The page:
Feds reject removing 4 Snake River dams in key report


Hydroelectric system in Washington, Oregon, Idaho, Montana

FILE – In this April 11, 2018 file photo, water moves through a spillway of the Lower Granite Dam on the Snake River near Almota, Wash. Farmers, environmentalists, tribal leaders and public utility officials are eagerly awaiting a federal report due Friday, Feb. 28, 2020, that could decide the fate of four hydroelectric dams on the Snake River. (AP Photo/Nicholas K. Geranios,File)

PORTLAND, Ore. (AP) – Federal regulators have rejected the idea of removing four hydroelectric dams on a major Pacific Northwest river in a last-ditch effort to save threatened and endangered salmon.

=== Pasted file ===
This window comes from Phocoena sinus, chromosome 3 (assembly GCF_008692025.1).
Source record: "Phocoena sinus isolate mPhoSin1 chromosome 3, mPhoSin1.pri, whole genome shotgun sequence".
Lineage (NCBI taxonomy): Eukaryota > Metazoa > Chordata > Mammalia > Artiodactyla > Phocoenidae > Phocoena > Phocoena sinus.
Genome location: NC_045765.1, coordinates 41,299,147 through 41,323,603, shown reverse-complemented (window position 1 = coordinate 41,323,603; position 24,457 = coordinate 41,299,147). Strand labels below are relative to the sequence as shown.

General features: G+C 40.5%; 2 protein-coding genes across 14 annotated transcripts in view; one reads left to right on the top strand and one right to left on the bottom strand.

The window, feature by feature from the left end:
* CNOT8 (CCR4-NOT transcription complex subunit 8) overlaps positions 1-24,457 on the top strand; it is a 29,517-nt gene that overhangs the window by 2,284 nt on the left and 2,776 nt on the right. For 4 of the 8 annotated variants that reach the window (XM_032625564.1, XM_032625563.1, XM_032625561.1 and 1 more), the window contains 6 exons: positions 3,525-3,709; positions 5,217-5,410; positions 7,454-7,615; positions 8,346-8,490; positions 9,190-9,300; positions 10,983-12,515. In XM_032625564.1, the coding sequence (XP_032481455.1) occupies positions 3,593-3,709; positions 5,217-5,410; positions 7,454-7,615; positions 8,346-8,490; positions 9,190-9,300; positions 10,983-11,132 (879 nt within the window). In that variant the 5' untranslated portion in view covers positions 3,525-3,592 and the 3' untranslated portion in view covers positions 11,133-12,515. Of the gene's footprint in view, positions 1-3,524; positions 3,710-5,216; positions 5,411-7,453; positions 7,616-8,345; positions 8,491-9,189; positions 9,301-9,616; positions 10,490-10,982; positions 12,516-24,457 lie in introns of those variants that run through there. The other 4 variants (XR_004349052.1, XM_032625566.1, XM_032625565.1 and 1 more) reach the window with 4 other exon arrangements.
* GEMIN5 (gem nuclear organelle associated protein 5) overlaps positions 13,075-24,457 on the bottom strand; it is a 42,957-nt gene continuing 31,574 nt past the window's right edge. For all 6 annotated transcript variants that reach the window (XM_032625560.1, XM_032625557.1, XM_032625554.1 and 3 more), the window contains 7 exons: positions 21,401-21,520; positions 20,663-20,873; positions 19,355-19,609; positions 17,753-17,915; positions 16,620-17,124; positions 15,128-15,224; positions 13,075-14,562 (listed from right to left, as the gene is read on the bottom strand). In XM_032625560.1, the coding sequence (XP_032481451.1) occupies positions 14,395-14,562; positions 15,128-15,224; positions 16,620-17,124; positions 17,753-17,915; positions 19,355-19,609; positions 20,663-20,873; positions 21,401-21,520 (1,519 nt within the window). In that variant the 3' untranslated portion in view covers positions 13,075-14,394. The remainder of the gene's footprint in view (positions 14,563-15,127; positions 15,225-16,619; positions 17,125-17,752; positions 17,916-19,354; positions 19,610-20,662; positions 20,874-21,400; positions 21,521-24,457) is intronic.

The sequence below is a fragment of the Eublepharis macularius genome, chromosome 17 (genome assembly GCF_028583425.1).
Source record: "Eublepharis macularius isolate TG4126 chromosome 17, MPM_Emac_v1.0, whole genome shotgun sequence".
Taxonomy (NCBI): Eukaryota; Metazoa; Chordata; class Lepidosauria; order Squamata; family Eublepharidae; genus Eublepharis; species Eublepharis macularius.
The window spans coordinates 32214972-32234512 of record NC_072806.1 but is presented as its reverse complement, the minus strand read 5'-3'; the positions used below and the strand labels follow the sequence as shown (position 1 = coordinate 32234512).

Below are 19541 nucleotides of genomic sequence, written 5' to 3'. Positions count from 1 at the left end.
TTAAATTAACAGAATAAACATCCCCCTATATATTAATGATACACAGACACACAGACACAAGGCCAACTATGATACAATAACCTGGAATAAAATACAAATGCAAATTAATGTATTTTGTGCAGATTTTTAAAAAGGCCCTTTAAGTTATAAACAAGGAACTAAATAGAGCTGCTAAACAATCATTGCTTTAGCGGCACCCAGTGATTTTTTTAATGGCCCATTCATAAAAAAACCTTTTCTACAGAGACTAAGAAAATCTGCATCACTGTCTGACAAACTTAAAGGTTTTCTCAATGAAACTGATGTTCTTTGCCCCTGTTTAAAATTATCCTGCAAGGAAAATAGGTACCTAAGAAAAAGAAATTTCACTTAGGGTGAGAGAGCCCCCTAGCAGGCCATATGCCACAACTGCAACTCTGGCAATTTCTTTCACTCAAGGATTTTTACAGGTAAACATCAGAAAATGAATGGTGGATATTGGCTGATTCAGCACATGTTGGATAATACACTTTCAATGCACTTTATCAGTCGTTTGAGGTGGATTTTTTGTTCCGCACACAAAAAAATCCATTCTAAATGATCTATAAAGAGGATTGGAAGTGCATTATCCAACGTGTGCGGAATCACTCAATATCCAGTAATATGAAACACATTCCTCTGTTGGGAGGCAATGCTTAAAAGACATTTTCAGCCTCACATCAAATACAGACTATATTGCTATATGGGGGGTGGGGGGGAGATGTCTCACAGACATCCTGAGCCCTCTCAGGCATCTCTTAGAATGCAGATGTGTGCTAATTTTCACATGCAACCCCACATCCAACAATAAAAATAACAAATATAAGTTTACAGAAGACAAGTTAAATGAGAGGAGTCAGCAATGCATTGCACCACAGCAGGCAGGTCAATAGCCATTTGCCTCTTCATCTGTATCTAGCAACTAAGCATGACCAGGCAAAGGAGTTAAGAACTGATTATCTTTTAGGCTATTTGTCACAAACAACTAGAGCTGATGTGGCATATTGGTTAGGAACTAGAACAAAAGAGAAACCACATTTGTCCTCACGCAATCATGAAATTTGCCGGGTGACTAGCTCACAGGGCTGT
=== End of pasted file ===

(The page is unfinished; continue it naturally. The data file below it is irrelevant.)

A report released Friday says breaching the dams would destabilize the power grid, increase greenhouse emissions and raise the risk of power outages.

Gov. Brown calls for breaching 4 Snake River dams

The four dams on the lower Snake River are part of a complex hydroelectric system operated by the federal government on the Columbia and Snake rivers in Washington, Oregon, Idaho and Montana.

The 14 dams together produce enough electricity to power eight cities the size of Seattle, but are disastrous for salmon.

The public now has 45 days to comment.

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